Records Show Officials Concealed and Downplayed Toxic Contamination
A year ago, when a former senior Orange County school facilities official was asked his opinion about Site A — the designated location for Irvine’s next high school — he looked at the map and said, “The Irvine School District has chosen the very worst place in Orange County to build a school.” According to this long-time official, locating Irvine’s next high school at the former El Toro Marine Corps Air Station — just 750 feet from an old military toxic waste dump (IRP Site 3) and near the end of runways that were used for half a century — “would be a terrible mistake.”Capture IUSD
Why? “Because,” he said, “It’s well known that the military dumped everything at the end of the runways — it was a dangerous place for kids when the Airbase was operational.” And it’s a dangerous place to locate a school today. He wondered aloud “why anyone in their right mind” would put a school there, “when it’s virtually guaranteed that there will be problems sometime in the future.”
The future is now. Irvine Unified School District’s (IUSD) Portola High School is in the preliminary stages of construction at Site A, along Irvine Boulevard just outside the northeastern edge of the Great Park. Now, new discoveries of toxic contamination raise many questions about the earlier IUSD and State certification of Site A as absolutely safe for a $300 million high school.
A Toxics Email Trail
On Nov. 13, 2014, when construction workers were excavating soil to install a massive concrete storm drain, they encountered toxic contamination, later described as “stained soil,” and stopped work. An email later revealed that the contaminated soil stretched 29 feet onto the Portola High School site; and the contamination permeated the soil between a depth of 15 and 28 feet. By the time the toxic discovery was removed for testing and disposal, a total of 78 truckloads of contaminated soil had been hauled away.
Communications between IUSD officials and City Officials
On Nov. 20, Denise Clendening, the environmental consultant to IUSD, described the contaminated soil as “non-hazardous.” Two days earlier, David Richter, Principal Environmental Scientist at Ninyo & Moore, the City’s own geotechnical and environmental consultant, wrote: “We have reviewed analytical results…These results indicate between 1,400 and 3,700 parts per million (ppm) of petroleum hydrocarbons generally in the diesel range, with some volatile constituents and naphthalenes possibly indicating jet fuels.” [Under California’s Proposition 65, naphthalene is listed as “known to the State to cause cancer.”
So alarming was this discovery that in his Nov. 18 email Richter provided a strong directive to City staff: “Based on the discovery of site soil contamination that was not anticipated by the DTSC [State Department of Toxic Substances Control] school site review and approval process, we recommend that the City assure that both the DTSC and the Irvine Unified School District are informed of this changed condition.”
Worried about the “changed condition,” he added these critical words: “Based on our experience, it is our expectation that the DTSC will reconsider its prior approval of the PEA [Preliminary Environmental Assessment] and will…only re-certify the site for school construction after it is satisfied that there is no significant risk to students or school workers.” [Emphasis added.]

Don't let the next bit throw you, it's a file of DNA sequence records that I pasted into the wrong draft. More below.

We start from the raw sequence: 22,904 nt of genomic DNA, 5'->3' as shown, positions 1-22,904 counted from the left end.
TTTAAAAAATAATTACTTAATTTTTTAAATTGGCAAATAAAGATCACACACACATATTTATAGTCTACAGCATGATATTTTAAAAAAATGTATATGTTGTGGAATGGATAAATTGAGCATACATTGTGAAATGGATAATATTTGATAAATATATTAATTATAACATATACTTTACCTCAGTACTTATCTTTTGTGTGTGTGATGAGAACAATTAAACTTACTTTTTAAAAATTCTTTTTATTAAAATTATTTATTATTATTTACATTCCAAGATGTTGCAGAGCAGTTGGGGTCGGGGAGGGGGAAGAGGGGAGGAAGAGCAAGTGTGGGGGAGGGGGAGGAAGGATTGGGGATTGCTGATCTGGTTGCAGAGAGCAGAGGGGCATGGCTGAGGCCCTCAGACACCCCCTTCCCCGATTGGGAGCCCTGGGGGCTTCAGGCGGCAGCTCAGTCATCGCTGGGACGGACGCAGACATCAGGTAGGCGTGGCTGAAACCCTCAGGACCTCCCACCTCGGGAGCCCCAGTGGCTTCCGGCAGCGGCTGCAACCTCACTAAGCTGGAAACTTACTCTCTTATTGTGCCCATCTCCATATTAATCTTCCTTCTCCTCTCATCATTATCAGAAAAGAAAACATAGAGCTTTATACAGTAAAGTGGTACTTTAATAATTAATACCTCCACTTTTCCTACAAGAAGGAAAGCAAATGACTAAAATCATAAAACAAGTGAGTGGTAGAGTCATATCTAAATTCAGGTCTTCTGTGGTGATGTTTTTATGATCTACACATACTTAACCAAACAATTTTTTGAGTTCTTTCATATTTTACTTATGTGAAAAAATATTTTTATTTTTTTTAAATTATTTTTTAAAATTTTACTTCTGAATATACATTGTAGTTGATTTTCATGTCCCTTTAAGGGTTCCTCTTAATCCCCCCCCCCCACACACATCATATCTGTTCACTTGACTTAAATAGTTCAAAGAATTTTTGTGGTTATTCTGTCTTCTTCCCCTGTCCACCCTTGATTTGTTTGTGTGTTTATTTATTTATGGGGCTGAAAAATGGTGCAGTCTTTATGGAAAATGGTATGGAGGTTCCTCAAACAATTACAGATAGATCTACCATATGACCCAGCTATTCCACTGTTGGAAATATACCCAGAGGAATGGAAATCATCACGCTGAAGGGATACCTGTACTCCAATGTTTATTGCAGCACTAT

This call for decertification and more thorough testing of Site A and the State’s reconsideration of its prior approval of Site A went unheeded by the City, by the School District, and by the DTSC. For nearly four months — from November 2014 through February 2015 — the seriousness of the toxic contamination remained secret, until a Public Records Act request filed by this reporter brought the Richter memo out from the shadows.
A Pattern of Secrecy
When former Councilmember Larry Agran, a long-time outspoken opponent of Site A, was told of the Richter memo, he questioned why this was not immediately put in front of the City Council and School Board in public meetings this past November. “If it had been publicly disclosed last November, perhaps the headlong rush to build the new high school would have been halted so more comprehensive testing for toxic contamination could begin. Obviously, the previous testing program was inadequate.”
The Portola High School toxics controversy reflects what Agran calls “a pattern of secrecy that risks the health and safety of future teachers, staff and students.” He makes a “smoking gun” comparison of two Environmental Impact Reports (EIRs) that describe entirely differently the same toxic waste dump that is just 750 feet northwest of Site A, where Portola High is being built.
The 2003 EIR for the Great Park, prepared by the City, described IRP Site 3 as including, “municipal solid waste, scrap metal, incinerator ash, construction debris, paint residues, unspecified oily wastes, industrial solvents, hydraulic fluid, and engine coolants.” Yet, the 2012 EIR prepared for Heritage Fields/FivePoint Communites to support its residential entitlement proposal for an additional 4,600 houses, deleted all reference to the contents of the landfill. It described IRP Site 3 as simply “the original former MCAS El Toro landfill, which was operated as a cut-and-fill disposal facility.”
When Agran and others tried to raise questions at City Council meetings, at School Board meetings, and in communication with IUSD officials, they were either ignored or scolded by Superintendent Terry Walker for getting in the way of building and opening Portola High School by September of 2016.